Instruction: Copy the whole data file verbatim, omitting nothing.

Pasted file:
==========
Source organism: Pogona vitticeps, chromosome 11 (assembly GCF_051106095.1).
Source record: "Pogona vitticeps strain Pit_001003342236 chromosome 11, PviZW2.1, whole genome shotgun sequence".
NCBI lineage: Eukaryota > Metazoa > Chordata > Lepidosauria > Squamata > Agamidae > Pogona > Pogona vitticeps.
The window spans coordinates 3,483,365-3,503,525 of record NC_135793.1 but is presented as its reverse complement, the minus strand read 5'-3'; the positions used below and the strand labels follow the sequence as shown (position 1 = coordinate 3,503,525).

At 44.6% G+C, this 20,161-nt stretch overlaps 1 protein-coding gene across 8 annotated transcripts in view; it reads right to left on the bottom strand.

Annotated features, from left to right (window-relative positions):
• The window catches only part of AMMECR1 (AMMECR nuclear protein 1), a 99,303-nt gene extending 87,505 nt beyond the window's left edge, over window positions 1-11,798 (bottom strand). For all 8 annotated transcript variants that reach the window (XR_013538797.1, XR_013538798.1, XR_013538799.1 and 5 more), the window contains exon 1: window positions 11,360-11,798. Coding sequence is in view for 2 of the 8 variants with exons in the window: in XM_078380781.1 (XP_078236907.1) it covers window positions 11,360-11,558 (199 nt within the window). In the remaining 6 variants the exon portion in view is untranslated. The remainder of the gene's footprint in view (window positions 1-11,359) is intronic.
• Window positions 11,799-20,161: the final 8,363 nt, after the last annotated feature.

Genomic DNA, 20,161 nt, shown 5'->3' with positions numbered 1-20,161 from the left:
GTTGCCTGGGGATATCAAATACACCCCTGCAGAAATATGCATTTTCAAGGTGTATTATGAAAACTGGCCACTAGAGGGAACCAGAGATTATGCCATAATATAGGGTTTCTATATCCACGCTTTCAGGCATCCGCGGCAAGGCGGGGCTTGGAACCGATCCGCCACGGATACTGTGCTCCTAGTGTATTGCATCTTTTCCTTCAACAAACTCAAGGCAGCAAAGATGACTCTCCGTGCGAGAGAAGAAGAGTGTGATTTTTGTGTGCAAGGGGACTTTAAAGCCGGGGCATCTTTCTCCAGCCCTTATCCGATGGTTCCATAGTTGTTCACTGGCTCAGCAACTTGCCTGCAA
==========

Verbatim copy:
Source organism: Pogona vitticeps, chromosome 11 (assembly GCF_051106095.1).
Source record: "Pogona vitticeps strain Pit_001003342236 chromosome 11, PviZW2.1, whole genome shotgun sequence".
NCBI lineage: Eukaryota > Metazoa > Chordata > Lepidosauria > Squamata > Agamidae > Pogona > Pogona vitticeps.
The window spans coordinates 3,483,365-3,503,525 of record NC_135793.1 but is presented as its reverse complement, the minus strand read 5'-3'; the positions used below and the strand labels follow the sequence as shown (position 1 = coordinate 3,503,525).

At 44.6% G+C, this 20,161-nt stretch overlaps 1 protein-coding gene across 8 annotated transcripts in view; it reads right to left on the bottom strand.

Annotated features, from left to right (window-relative positions):
• The window catches only part of AMMECR1 (AMMECR nuclear protein 1), a 99,303-nt gene extending 87,505 nt beyond the window's left edge, over window positions 1-11,798 (bottom strand). For all 8 annotated transcript variants that reach the window (XR_013538797.1, XR_013538798.1, XR_013538799.1 and 5 more), the window contains exon 1: window positions 11,360-11,798. Coding sequence is in view for 2 of the 8 variants with exons in the window: in XM_078380781.1 (XP_078236907.1) it covers window positions 11,360-11,558 (199 nt within the window). In the remaining 6 variants the exon portion in view is untranslated. The remainder of the gene's footprint in view (window positions 1-11,359) is intronic.
• Window positions 11,799-20,161: the final 8,363 nt, after the last annotated feature.

Genomic DNA, 20,161 nt, shown 5'->3' with positions numbered 1-20,161 from the left:
GTTGCCTGGGGATATCAAATACACCCCTGCAGAAATATGCATTTTCAAGGTGTATTATGAAAACTGGCCACTAGAGGGAACCAGAGATTATGCCATAATATAGGGTTTCTATATCCACGCTTTCAGGCATCCGCGGCAAGGCGGGGCTTGGAACCGATCCGCCACGGATACTGTGCTCCTAGTGTATTGCATCTTTTCCTTCAACAAACTCAAGGCAGCAAAGATGACTCTCCGTGCGAGAGAAGAAGAGTGTGATTTTTGTGTGCAAGGGGACTTTAAAGCCGGGGCATCTTTCTCCAGCCCTTATCCGATGGTTCCATAGTTGTTCACTGGCTCAGCAACTTGCCTGCAA